Warhammer End Times – Vermintide officially dropped on Steam last week in its full glory. The 13-map, four-player cooperative game puts players in the fantasy setting of Ubersreik and tasks them with eradicating the Skaven incursion.
The game itself feels very reminiscent of Left 4 Dead in that it primarily revolves around staving off hordes of enemies while keeping to specific objectives. The way in which this formula is adapted however, is a nice refresher from the zombie style. The characters are all fantasy archetypes: Dwarf Ranger, Bright Wizard, Witch Hunter, Empire Soldier and Waywatcher. This cast provides a nice diverse range when it comes to weaponry to use on missions.
A dwarf, for example, can wield a shield and effectively bash enemies back to stun them. This is a stark and unique difference from the much weaker push back moves the wizard or templar have. This variety makes character picks and team composition all the more important, especially given that players cannot swap primary weapons on the fly in the middle of missions. Combat however, is clean and fun for many of the characters. Everyone gets some sort of ranged weapon and can perform a heavy attack, so their effectiveness is based more off of the quality of weapons and use of available defenses.
Missions themselves mostly are all about fulfilling objectives pertinent to the story. The unlikely crew of fighters are often tasked by the innkeeper to do things such as gather gunpowder, discover a Skaven war operation, ring a warning bell, rescue a powerful ally, etc. The maps cover a variety of locales and feel fresh from the next, but sometimes the objectives themselves feel arbitrary; such as gathering eight sacks of wheat to feed refugees. Once a team finished a mission though, they are rewarded with a chance to roll several loot dice (some bonuses can be added depending on collectibles you find), which can lead to higher grade weaponry.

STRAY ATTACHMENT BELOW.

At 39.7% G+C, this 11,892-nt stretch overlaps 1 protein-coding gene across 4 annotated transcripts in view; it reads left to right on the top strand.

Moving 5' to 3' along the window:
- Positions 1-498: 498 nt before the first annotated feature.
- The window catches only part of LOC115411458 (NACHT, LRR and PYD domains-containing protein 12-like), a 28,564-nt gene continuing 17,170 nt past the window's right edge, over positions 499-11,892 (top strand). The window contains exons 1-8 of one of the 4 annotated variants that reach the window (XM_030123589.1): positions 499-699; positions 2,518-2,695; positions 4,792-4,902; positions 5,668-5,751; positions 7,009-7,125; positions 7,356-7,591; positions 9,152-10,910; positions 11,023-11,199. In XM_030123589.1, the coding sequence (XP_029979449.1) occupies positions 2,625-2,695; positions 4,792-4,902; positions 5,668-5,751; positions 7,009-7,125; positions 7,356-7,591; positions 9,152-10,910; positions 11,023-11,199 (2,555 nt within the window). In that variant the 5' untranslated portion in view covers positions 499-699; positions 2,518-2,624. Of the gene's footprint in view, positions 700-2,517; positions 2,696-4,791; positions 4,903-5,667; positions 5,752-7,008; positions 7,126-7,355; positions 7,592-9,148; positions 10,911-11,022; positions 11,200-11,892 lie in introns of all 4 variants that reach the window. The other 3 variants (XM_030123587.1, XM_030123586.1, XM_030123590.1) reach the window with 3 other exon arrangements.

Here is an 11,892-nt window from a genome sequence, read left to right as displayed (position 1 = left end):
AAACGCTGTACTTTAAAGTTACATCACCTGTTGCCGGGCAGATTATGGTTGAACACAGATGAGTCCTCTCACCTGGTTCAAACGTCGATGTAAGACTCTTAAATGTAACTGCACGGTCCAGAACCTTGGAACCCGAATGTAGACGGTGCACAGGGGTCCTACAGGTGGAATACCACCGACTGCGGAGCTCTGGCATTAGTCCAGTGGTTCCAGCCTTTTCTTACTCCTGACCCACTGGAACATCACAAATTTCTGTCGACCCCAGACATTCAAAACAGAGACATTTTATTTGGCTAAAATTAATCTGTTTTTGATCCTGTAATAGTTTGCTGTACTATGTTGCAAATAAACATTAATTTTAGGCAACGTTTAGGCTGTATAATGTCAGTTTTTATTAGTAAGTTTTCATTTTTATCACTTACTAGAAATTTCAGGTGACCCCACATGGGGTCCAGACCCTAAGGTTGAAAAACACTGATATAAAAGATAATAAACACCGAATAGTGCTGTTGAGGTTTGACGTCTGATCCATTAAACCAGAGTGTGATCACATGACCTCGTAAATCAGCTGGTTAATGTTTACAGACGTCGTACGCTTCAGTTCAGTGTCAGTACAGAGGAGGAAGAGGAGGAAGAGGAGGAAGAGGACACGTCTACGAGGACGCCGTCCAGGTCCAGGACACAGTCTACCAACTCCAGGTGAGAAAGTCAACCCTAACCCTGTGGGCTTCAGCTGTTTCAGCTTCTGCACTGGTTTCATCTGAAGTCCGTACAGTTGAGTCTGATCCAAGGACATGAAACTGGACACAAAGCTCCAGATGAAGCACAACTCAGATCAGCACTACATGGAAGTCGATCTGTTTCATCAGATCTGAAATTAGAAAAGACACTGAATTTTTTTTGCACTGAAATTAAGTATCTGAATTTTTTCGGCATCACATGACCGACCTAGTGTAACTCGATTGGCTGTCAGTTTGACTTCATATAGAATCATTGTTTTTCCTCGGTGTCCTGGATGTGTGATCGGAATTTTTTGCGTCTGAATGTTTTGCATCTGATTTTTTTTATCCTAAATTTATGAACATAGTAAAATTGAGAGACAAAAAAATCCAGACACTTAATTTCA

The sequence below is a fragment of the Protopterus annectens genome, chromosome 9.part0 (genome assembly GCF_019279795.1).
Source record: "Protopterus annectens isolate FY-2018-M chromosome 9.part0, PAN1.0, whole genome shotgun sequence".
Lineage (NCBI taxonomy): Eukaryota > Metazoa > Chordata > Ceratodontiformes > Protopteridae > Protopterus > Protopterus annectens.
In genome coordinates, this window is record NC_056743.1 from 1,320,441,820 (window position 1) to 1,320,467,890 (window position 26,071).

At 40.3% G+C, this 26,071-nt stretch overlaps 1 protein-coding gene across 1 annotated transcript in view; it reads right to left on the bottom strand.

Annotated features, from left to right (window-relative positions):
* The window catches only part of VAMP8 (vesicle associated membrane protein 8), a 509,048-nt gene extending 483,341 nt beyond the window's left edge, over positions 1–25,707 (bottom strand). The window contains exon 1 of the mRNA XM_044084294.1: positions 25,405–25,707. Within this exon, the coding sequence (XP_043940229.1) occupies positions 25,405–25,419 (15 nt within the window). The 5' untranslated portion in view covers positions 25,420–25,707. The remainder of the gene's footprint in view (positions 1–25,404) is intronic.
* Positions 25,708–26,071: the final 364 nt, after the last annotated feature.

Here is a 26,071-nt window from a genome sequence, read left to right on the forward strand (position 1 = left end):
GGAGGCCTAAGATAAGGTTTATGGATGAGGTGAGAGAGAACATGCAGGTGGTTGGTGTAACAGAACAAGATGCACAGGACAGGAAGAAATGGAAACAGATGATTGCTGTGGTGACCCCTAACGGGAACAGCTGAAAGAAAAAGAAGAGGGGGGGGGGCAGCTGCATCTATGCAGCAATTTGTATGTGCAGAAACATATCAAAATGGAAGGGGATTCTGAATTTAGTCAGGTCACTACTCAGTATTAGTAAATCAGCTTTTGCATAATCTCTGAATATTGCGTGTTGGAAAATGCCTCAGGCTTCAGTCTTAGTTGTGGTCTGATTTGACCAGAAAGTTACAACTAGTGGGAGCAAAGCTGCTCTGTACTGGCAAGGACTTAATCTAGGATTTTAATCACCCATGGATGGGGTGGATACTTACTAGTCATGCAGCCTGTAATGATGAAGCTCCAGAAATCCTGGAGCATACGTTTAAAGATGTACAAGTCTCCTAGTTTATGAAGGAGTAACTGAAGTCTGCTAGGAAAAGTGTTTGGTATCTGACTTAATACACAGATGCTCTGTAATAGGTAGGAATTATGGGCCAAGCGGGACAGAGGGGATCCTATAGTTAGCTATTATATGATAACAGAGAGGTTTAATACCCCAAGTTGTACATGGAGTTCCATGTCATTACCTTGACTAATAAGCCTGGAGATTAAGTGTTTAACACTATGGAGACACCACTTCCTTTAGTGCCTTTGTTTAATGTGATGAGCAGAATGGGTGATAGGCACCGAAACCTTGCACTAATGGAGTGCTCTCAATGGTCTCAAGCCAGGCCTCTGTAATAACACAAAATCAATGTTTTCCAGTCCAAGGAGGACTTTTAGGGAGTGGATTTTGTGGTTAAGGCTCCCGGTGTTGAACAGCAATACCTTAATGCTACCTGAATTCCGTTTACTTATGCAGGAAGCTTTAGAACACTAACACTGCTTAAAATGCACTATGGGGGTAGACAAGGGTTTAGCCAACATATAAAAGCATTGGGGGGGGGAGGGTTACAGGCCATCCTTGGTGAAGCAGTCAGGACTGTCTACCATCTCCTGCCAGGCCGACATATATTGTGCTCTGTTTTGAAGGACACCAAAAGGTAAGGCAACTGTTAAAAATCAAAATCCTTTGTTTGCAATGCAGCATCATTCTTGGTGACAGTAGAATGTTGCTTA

The loot systems’ random generator sometimes feels a little one-sided. For example, finding extra dice during a mission seems to all but guarantee you will roll low. Alternately, players can use a forge to fuse together several low grade weapons and make them into a higher one. When one does get an upgraded weapon however, Vermintide is very good about making it feel like a real step up. Whether it be faster reload speed or more accurate impact, getting better weapons are reflected with each Skaven kill in the campaign.
The campaign itself is interesting, if a little thin. Ubersreik is set upon by an invasion of rat soldiers called Skaven. They come in nice varieties from poison-throwing Gas Rats and stealthy stabbing Gutter Runners, to squads of armored Stormvermin and gargantuan Rat Ogres. It’s up to the motley crew of defenders to fight them off and stem the invasion from its source. Vermintide does a great job of making you feel like you are really fighting a losing battle, with more and more Skaven taking over places, but then it abruptly ends. The game definitely hints at more story to come with “the war had only just begun” but it made the actual end encounter feel a bit lackluster.
Minor graphical errors still exist in the final build of the game, but it luckily does not affect the game play. Queuing for missions can be terribly slow at times but often a 10-15 minute wait is preferable to launching a mission with an AI bot. Bots will often not revive downed characters, get stuck in rooms or simply fail to keep up with player characters moving through the map.
Overall Vermintide is a very nice use of the four-player co-op style of game play without reliance on overdone zombies. The atmosphere is unique and fun, while the enemies are something different from the normal repertoire of villainous hordes. If you enjoyed Left 4 Dead, Vermintide is worth giving a play through to experience it in a newer light.